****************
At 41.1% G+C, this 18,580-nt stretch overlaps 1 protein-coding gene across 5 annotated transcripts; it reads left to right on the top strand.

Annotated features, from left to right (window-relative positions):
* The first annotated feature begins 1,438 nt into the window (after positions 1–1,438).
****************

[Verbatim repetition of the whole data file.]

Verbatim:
At 41.1% G+C, this 18,580-nt stretch overlaps 1 protein-coding gene across 5 annotated transcripts; it reads left to right on the top strand.

Annotated features, from left to right (window-relative positions):
* The first annotated feature begins 1,438 nt into the window (after positions 1–1,438).